First Impressions visits dining spots in the region that are new or have undergone recent transitions. Have a candidate for First Impressions? Email us at email@example.com .
Sushi restaurants are seemingly as prolific as Thai restaurants, popping up in vacated storefronts all over town. Blink and there’s another one. Some are great, others are also-rans.
If figures tell a story, here’s a dramatic one: The numbers-centric website www.statisticbrain.com reported in June that 3,846 sushi restaurants do biz in the U.S., employing 20,274 people and taking in $2 billion a year. Which is driven by this statistic: Sushi consumption in the U.S. rose 40 percent between 2000 and 2005, a figure that presumably has risen since then.
Mizuki Sushi, which debuted about five weeks ago and held its official grand opening Saturday, is a calculatedly modernistic place with a sense of excitement and fun, and a lengthy, well-engineered menu that’s still being tweaked.
Menu: The literal menu cover is handcrafted from polished leather, a touch reflective of Mizuki’s upscale tone. Inside it are appetizers (seared salmon, mixed tempura, baked green mussels); sushi and sashimi made with seafood (from four vendors) so fresh it seems to move on the plate; 23 variations of nigiri (octopus, salmon roe, sea urchin); stir-fried noodles and udon noodle soups; and cleverly named rolls assembled from a dazzling array of ingredients.
For instance, the Freaky Friday roll is snow crab and tempura shrimp topped with eel and avocado, with smelt-like masago, two sauces and green onion. For drama, the TNT (crab, shrimp and tuna) is brought flaming to the table. For the more conservative eaters: tonkatsu (breaded and deep-fried pork cutlet), bento boxes (rice with chicken, salmon, beef and more), teriyakis, skewered grilled chicken and stuffed mushrooms.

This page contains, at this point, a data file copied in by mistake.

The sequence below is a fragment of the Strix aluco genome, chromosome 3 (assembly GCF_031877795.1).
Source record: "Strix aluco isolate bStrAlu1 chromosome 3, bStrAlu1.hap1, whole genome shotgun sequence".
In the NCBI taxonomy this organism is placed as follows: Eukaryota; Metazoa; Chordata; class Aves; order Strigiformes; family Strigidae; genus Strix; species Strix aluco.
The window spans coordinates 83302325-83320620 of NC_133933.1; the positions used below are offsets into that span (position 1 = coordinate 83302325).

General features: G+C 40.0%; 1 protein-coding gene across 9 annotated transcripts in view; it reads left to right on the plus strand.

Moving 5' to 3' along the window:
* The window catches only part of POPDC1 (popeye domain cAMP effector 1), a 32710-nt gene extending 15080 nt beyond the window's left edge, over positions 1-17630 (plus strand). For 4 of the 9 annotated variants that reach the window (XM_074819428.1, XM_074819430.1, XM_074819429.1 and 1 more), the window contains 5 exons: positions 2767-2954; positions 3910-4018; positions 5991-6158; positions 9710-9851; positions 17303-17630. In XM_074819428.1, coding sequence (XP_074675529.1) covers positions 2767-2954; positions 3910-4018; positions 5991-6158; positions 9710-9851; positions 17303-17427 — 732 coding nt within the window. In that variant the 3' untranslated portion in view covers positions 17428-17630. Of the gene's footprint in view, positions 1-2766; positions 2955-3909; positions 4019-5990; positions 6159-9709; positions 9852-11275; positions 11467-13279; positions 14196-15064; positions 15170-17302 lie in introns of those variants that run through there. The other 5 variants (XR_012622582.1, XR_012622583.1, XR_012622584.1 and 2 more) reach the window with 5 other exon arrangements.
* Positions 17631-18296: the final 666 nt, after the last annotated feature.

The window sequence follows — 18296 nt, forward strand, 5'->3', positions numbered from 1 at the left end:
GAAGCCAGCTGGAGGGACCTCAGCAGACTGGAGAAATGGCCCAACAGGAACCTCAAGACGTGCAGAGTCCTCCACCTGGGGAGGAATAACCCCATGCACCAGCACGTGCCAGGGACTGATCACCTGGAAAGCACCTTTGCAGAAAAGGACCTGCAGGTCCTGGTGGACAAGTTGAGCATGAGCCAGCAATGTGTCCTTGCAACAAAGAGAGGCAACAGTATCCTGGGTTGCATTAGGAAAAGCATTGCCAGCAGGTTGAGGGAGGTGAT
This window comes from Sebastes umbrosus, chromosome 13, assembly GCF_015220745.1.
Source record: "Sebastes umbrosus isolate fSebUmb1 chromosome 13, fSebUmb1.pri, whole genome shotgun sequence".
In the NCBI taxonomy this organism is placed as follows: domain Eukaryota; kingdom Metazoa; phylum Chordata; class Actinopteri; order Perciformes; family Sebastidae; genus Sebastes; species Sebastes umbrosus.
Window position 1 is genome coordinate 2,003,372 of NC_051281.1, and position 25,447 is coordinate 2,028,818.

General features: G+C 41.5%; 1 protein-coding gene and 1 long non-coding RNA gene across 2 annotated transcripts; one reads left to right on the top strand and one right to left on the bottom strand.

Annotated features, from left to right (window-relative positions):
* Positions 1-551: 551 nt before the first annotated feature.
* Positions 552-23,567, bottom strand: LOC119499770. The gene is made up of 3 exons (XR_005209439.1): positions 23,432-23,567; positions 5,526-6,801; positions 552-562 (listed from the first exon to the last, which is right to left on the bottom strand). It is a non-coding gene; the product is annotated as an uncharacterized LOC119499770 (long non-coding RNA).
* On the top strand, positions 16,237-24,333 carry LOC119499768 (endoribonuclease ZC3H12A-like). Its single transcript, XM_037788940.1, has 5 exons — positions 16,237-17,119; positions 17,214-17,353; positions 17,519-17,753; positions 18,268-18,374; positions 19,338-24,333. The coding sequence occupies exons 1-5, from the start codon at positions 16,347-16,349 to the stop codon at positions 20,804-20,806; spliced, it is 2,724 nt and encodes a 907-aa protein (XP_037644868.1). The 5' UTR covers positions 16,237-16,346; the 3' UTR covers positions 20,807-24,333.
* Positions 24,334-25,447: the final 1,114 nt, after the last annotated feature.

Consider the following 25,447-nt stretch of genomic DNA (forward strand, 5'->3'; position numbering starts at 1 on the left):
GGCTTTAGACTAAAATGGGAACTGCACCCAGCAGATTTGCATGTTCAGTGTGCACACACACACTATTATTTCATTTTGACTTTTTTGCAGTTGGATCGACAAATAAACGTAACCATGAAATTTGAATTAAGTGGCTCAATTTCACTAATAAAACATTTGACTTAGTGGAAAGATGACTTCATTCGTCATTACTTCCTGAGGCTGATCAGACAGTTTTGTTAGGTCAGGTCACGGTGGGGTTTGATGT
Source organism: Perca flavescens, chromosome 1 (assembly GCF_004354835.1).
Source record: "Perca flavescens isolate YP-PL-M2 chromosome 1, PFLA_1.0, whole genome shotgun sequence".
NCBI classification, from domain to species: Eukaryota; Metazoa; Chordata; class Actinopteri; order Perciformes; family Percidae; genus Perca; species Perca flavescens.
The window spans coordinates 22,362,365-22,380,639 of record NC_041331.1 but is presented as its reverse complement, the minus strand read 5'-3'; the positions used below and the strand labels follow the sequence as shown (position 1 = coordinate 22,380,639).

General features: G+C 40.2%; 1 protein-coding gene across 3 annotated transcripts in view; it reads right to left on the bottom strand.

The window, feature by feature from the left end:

Price point: Prices are up there but fair, given the quality of the dishes and quantities on the plates. Three bucks will buy a heaping bowl of boiled, salted soy beans; Mizuki’s “large boat,” a feast for a crowd, goes for $95. Rolls will be half-off for “a limited time.”
Ambiance: “We personally designed everything from the ceiling to the floor, and had it all custom-built, including the tables,” said manager Ella Ly. She and her brother, head sushi chef Gan Sanbuudorj, co-own Mizuki with other family members.
The feel is high-energy modernistic, with LED lighting in changing colors, polished cement floor, high ceilings, and banquettes and walls in patterns of black and gray. Techno-pop music was playing loudly on our visit. Did someone remake the film “Blade Runner” when we weren’t looking?
Sushi lovers at the seven-seat, state-of-the-art sushi bar bantered with the four sushi chefs, who moved nonstop. Like samurais, their sharp blades flashed in expert moves as they skillfully displayed their art.
Drinks: Red and white wines join sake and Japanese beers, with the “sake bomb” and oyster or scallop shooters adding pizazz. Uh, what’s Coors Light doing there?
Service: Despite the crowd that swarmed in to take advantage of the grand-opening promo specials, our attentive, informed servers delivered plates quickly and gracefully, taking time to ask if everything was OK.
First impressions: Mizuki, which translates to “beautiful moon,” is a hit. Landing on our table were pork-vegetable gyoza, crunchy outside, creamy inside; succulent tuna, salmon and shrimp, which we touched up with wasabi and ginger; and grilled chicken strips served with marvelous house-made teriyaki sauce. “It’s not intense in sweetness, but it is intense in flavor,” said a lunch pal.
Out of curiosity, we ordered a squishy “sushi burrito” – crab, tempura shrimp, cream cheese, avocado and cucumber in a soy wrap. Its sweetness was tempered by the heat of the house-made condiment of diced carrot and jalapeño marinated in vinegar, olive and sesame oils, and citrus sauce. “It’s the Japanese version of salsa,” Ly said.
Try it if: You want to elevate your sushi experience to another level.
Forget it if: You’re put off by noise and action.